Eat, Drink & Be Merry at the Archaeological Archive

By adam corsini on 3 Dec 2014

Iron flesh hookPewter tankardRoman Cheese Mould

As the festival party season gets underway, our Archaeological Archive takes a look at some items concerning cuisine & dining throughout the ages

Roman Cheese Mould

Although they were around before Christmas existed, those Roman Londoners sure knew how to dine. In our archive are an abundance of bowls, dishes, spoons and knives dating from the 1st to 4th centuries. But there’s only one cheese related object. This holey ceramic fragment is thought to have been a roman cheese-mould. The grooves/ridges and holes in its base help with the separation of the whey from the curds and a weight would have been placed on top – hence the term ‘cheese-press’ is probably more applicable. Items such as this provide evidence for cheese making in Roman Britain and they are thought to have been introduced by the Roman army, for whom cheese was a staple part of their rationing.

Iron flesh hook

“He’s making a list… he’s checking it twice… He’s gonna find out if you’re naughty or nice…” And if it’s the former you’re going to get a flesh hook! Despite its somewhat gruesome name, a flesh hook is no way near as nasty as it sounds. In fact they were used to remove large pieces of meat from the stewpot. The iron hook would have been attached to a long handle to provide a safe distance between the cook and the pot. By the end of the 16th century iron flesh hooks seem to have been superseded by skimmers (round, perforated scoops attached to a long handle). The perfect present for the cook in the house!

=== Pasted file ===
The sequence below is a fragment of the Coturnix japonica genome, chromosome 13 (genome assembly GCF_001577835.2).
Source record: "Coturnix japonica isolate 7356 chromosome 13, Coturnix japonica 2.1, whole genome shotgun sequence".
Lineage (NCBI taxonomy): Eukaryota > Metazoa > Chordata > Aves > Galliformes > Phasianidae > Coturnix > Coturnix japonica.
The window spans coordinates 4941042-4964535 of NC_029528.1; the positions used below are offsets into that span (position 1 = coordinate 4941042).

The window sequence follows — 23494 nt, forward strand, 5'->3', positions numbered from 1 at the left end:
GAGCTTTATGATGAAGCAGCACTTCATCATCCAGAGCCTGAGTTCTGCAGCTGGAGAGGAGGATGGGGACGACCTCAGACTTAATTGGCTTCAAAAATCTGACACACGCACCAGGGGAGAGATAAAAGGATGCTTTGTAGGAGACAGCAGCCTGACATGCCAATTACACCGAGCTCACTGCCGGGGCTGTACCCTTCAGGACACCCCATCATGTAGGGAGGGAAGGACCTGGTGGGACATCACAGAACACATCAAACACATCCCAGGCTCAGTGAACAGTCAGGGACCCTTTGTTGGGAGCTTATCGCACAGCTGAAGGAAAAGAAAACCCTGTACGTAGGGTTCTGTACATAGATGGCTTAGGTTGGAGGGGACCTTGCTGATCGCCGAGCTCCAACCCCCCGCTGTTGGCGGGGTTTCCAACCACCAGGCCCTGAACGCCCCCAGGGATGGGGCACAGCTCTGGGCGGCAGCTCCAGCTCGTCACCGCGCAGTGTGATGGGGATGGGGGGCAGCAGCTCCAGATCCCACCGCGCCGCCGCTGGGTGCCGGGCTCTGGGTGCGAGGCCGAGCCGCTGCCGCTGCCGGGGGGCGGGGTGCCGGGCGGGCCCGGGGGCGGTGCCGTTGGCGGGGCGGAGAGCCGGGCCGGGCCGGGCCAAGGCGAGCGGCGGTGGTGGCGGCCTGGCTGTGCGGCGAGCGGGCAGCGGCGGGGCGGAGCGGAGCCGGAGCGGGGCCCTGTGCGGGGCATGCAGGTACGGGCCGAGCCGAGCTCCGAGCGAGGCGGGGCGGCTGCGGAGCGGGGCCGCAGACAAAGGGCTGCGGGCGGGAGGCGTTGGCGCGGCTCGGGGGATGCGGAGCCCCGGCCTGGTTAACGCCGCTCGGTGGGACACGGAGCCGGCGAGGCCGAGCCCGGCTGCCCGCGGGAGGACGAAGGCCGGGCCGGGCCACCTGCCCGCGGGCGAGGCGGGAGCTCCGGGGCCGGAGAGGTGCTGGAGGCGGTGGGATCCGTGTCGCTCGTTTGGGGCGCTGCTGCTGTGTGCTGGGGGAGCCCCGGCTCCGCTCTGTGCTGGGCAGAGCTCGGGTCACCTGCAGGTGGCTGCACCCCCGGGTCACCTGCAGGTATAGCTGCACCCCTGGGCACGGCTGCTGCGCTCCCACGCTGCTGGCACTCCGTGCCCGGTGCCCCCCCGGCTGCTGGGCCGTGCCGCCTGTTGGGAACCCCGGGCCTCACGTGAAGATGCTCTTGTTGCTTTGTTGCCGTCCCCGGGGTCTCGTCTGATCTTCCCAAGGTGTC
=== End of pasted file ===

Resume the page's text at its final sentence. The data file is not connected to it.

Pewter tankardPewter Tankard close up

Finally, no good meal would be complete unless the food was washed down with a tasty beverage. And what better to drink from than your own personalised tankard?  Personalised inscriptions on alehouse tankards were a standard occurrence in Victorian London and the verification mark on this tankard (a crowded ‘WR’) and its style suggest it dates to the very early 1800s. The one above is inscribed with ‘Mr Walley/Bucks Head/James Street/Bethnal Green’, presumably the owner of the Bucks Head pub. The story between the vessel getting from Bethnal green to Bishopsgate, (where it was discovered during a 1978 excavation) must be left to the imagination. Perhaps one festive drink too many helped it on its journey…

Discover these artefacts and many more on this month’s Archive tour, Eat, Drink and be Merry. Book your ticket now!

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